The necessary areas of adjustment are known. What is lacking is the courage to accept them and to act. The most important of all is to drastically compress costs within the economy. This will involve not only reducing the public-sector wage bill but cutting the heavy cost that incomes generally impose on the production of goods and services in the country. Incomes, particularly at the top, are far higher than can be justified by the value of our economic output.
If these costs are not reduced, the country cannot be competitive, demand for our goods and services will continue to decline and our impoverishment will persist. There must be a major contraction of the Government's wage bill and our income policy must aggressively reduce the growth of incomes in both the public and private sectors to the point where they are in line with the real economic value the country is producing. The income policy of the late 1980s was a principal reason for Jamaica's relative economic success during that period.
We also need a tax-reform programme that progressively taxes all significant income and at the same time provides incentives for income to be invested in productive activity. The Government should commit to using creatively designed incentives to encourage consumption of Jamaican goods and services and attract investments by Jamaicans and foreign interests in Jamaican production.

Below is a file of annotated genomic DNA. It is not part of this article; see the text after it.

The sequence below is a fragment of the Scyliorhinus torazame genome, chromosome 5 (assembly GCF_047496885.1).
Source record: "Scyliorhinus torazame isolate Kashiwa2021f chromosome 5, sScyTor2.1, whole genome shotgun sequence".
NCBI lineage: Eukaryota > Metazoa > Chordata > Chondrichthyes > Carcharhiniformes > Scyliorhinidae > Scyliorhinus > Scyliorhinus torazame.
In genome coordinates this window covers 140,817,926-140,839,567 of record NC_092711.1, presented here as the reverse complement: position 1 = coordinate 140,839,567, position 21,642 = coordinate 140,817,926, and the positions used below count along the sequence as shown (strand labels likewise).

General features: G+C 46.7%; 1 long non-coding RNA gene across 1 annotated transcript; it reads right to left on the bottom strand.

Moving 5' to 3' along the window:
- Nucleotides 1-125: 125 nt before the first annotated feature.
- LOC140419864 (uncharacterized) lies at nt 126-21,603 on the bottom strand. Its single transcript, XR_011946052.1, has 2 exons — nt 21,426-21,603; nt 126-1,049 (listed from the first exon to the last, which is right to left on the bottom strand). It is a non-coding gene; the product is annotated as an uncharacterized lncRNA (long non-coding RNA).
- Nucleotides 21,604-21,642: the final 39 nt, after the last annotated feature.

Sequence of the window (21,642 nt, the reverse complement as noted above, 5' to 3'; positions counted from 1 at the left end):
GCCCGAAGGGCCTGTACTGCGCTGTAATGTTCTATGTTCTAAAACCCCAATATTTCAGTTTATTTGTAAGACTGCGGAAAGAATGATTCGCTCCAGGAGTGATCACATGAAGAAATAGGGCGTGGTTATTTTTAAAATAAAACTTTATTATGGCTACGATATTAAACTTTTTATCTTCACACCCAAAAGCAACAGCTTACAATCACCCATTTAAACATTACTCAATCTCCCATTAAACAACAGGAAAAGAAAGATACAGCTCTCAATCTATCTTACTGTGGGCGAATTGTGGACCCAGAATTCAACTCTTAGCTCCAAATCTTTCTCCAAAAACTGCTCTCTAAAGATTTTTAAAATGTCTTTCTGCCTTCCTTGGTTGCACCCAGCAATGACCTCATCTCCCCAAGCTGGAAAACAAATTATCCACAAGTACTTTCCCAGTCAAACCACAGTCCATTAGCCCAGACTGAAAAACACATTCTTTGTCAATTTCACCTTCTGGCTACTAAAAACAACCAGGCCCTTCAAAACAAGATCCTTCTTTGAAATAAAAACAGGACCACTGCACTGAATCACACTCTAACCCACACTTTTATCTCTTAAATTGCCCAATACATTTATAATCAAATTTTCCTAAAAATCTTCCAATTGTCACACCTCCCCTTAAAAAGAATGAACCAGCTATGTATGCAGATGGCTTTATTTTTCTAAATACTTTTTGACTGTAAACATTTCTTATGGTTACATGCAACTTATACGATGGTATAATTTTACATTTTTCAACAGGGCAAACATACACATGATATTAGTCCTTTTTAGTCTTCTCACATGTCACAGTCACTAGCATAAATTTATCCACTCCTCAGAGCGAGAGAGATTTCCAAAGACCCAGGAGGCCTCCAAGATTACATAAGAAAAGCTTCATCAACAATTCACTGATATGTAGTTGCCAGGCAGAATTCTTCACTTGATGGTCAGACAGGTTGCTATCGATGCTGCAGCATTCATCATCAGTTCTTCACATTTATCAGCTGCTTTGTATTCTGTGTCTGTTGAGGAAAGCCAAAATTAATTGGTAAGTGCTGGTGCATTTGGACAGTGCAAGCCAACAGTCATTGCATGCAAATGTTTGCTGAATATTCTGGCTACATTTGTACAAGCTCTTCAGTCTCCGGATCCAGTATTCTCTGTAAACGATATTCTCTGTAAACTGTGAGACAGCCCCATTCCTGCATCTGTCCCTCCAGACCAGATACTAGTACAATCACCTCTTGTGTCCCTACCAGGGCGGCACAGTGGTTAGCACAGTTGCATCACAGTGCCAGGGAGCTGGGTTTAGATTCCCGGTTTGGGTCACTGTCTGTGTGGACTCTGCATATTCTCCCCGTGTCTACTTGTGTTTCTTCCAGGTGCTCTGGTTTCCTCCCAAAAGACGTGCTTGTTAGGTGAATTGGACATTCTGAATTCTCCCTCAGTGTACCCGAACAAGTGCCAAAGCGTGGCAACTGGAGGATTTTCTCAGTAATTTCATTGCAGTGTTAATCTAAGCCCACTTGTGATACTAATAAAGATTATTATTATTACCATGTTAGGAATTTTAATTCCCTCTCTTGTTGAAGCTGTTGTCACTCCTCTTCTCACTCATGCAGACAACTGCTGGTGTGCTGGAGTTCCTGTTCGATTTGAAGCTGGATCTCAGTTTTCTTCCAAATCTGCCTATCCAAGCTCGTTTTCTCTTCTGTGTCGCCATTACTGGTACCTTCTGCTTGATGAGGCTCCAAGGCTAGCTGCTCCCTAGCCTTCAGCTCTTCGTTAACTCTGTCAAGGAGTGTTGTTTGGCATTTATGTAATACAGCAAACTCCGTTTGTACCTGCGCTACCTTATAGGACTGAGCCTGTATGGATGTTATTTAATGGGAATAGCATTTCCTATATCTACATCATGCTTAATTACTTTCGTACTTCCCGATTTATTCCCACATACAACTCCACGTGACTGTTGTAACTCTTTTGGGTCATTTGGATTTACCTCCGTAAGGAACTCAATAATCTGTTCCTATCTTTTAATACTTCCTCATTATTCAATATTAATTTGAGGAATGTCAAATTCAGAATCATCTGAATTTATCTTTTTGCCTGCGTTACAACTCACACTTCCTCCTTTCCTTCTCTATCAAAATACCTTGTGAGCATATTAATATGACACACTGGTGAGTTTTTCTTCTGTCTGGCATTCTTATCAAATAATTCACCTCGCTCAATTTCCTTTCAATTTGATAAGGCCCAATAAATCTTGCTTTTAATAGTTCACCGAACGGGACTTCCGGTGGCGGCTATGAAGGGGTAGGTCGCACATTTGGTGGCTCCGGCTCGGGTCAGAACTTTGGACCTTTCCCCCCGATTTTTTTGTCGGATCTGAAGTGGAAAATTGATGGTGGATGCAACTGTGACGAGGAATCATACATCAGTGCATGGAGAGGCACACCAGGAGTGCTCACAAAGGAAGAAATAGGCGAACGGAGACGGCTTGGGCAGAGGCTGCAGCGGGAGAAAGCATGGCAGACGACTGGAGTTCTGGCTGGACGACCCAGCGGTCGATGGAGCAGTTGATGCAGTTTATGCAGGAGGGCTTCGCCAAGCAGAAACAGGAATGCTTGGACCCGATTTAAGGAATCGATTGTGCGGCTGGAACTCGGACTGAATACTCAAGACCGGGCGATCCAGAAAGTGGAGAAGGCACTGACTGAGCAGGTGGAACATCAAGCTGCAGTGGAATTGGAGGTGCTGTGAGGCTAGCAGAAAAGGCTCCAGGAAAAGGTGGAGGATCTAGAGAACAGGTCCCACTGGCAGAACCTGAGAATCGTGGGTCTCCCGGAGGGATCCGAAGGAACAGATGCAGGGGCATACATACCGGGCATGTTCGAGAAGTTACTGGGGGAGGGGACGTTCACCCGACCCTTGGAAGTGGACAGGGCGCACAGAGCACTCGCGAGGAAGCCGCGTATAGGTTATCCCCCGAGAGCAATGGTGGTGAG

A new trade policy is also urgently needed. The new trade policy must include changes to our treaty arrangements supported by fiscal changes to establish a framework within which Jamaica can be competitive. Already victimised by macroeconomic and energy policies that virtually guarantee their uncompetitiveness, Jamaican businesses are today facing competitive forces that are decidedly unfair to them, within our own market and abroad. Our regional and international trading partners are better positioned than Jamaican enterprises to exploit the opportunities of our own market as well as theirs.
The dream of regional free trade has become an economic nightmare as our weak economic position has been mercilessly exploited by our trading partners. Our market has become their most fertile pasture, while their markets remain increasingly beyond our competitive reach. We rushed into an Economic Partnership Agreement without first ensuring that we had the means to capitalise on any advantage it promised. Our obligations to CARICOM have diminished Government's revenue intake while putting at a disadvantage our producers and our workers.